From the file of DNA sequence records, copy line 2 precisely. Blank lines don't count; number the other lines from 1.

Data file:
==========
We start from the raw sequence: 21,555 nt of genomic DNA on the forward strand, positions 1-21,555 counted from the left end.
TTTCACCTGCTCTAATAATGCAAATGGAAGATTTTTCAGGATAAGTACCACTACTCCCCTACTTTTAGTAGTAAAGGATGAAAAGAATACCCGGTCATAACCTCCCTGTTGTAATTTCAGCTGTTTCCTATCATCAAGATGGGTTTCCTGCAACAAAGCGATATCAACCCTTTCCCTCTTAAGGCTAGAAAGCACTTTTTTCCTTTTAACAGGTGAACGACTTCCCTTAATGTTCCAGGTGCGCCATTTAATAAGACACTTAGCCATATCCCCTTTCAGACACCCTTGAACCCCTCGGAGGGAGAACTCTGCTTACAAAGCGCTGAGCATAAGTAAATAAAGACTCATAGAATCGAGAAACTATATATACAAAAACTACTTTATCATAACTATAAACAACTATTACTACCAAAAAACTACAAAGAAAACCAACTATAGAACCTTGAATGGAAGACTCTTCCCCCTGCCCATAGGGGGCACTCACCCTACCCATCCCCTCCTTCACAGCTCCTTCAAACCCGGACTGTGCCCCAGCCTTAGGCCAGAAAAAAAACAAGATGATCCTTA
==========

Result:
TTTCACCTGCTCTAATAATGCAAATGGAAGATTTTTCAGGATAAGTACCACTACTCCCCTACTTTTAGTAGTAAAGGATGAAAAGAATACCCGGTCATAACCTCCCTGTTGTAATTTCAGCTGTTTCCTATCATCAAGATGGGTTTCCTGCAACAAAGCGATATCAACCCTTTCCCTCTTAAGGCTAGAAAGCACTTTTTTCCTTTTAACAGGTGAACGACTTCCCTTAATGTTCCAGGTGCGCCATTTAATAAGACACTTAGCCATATCCCCTTTCAGACACCCTTGAACCCCTCGGAGGGAGAACTCTGCTTACAAAGCGCTGAGCATAAGTAAATAAAGACTCATAGAATCGAGAAACTATATATACAAAAACTACTTTATCATAACTATAAACAACTATTACTACCAAAAAACTACAAAGAAAACCAACTATAGAACCTTGAATGGAAGACTCTTCCCCCTGCCCATAGGGGGCACTCACCCTACCCATCCCCTCCTTCACAGCTCCTTCAAACCCGGACTGTGCCCCAGCCTTAGGCCAGAAAAAAAACAAGATGATCCTTA